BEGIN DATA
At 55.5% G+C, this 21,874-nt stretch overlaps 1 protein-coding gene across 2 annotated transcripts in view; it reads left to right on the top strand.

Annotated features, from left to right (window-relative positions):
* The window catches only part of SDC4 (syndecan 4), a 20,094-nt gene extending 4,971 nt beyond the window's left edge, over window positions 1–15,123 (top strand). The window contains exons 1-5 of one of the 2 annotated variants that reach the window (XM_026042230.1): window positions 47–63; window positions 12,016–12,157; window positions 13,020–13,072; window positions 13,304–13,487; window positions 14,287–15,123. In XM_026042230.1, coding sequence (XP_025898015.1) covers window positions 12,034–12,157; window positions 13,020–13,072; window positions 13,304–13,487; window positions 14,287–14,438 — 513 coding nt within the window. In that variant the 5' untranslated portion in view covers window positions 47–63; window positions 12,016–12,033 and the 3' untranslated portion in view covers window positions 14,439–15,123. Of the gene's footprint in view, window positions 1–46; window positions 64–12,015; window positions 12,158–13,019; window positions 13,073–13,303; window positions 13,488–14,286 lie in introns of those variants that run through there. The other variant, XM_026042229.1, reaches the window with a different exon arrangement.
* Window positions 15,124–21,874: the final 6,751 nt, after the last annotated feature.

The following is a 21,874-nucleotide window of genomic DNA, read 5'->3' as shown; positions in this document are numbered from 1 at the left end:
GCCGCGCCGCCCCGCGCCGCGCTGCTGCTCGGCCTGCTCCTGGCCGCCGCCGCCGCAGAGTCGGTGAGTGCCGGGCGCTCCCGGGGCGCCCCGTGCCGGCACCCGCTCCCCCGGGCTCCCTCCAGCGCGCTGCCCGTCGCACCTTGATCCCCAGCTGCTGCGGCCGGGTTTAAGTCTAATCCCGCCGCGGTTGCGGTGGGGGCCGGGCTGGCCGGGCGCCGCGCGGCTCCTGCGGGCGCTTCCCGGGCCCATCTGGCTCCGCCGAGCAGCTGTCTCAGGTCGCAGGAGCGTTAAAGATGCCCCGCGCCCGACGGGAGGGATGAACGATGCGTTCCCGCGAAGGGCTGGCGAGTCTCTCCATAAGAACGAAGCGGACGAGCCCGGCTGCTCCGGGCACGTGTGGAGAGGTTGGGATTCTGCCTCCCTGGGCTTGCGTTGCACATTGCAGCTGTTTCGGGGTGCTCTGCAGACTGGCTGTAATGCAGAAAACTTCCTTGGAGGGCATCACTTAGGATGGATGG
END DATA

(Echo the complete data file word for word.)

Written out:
At 55.5% G+C, this 21,874-nt stretch overlaps 1 protein-coding gene across 2 annotated transcripts in view; it reads left to right on the top strand.

Annotated features, from left to right (window-relative positions):
* The window catches only part of SDC4 (syndecan 4), a 20,094-nt gene extending 4,971 nt beyond the window's left edge, over window positions 1–15,123 (top strand). The window contains exons 1-5 of one of the 2 annotated variants that reach the window (XM_026042230.1): window positions 47–63; window positions 12,016–12,157; window positions 13,020–13,072; window positions 13,304–13,487; window positions 14,287–15,123. In XM_026042230.1, coding sequence (XP_025898015.1) covers window positions 12,034–12,157; window positions 13,020–13,072; window positions 13,304–13,487; window positions 14,287–14,438 — 513 coding nt within the window. In that variant the 5' untranslated portion in view covers window positions 47–63; window positions 12,016–12,033 and the 3' untranslated portion in view covers window positions 14,439–15,123. Of the gene's footprint in view, window positions 1–46; window positions 64–12,015; window positions 12,158–13,019; window positions 13,073–13,303; window positions 13,488–14,286 lie in introns of those variants that run through there. The other variant, XM_026042229.1, reaches the window with a different exon arrangement.
* Window positions 15,124–21,874: the final 6,751 nt, after the last annotated feature.

The following is a 21,874-nucleotide window of genomic DNA, read 5'->3' as shown; positions in this document are numbered from 1 at the left end:
GCCGCGCCGCCCCGCGCCGCGCTGCTGCTCGGCCTGCTCCTGGCCGCCGCCGCCGCAGAGTCGGTGAGTGCCGGGCGCTCCCGGGGCGCCCCGTGCCGGCACCCGCTCCCCCGGGCTCCCTCCAGCGCGCTGCCCGTCGCACCTTGATCCCCAGCTGCTGCGGCCGGGTTTAAGTCTAATCCCGCCGCGGTTGCGGTGGGGGCCGGGCTGGCCGGGCGCCGCGCGGCTCCTGCGGGCGCTTCCCGGGCCCATCTGGCTCCGCCGAGCAGCTGTCTCAGGTCGCAGGAGCGTTAAAGATGCCCCGCGCCCGACGGGAGGGATGAACGATGCGTTCCCGCGAAGGGCTGGCGAGTCTCTCCATAAGAACGAAGCGGACGAGCCCGGCTGCTCCGGGCACGTGTGGAGAGGTTGGGATTCTGCCTCCCTGGGCTTGCGTTGCACATTGCAGCTGTTTCGGGGTGCTCTGCAGACTGGCTGTAATGCAGAAAACTTCCTTGGAGGGCATCACTTAGGATGGATGG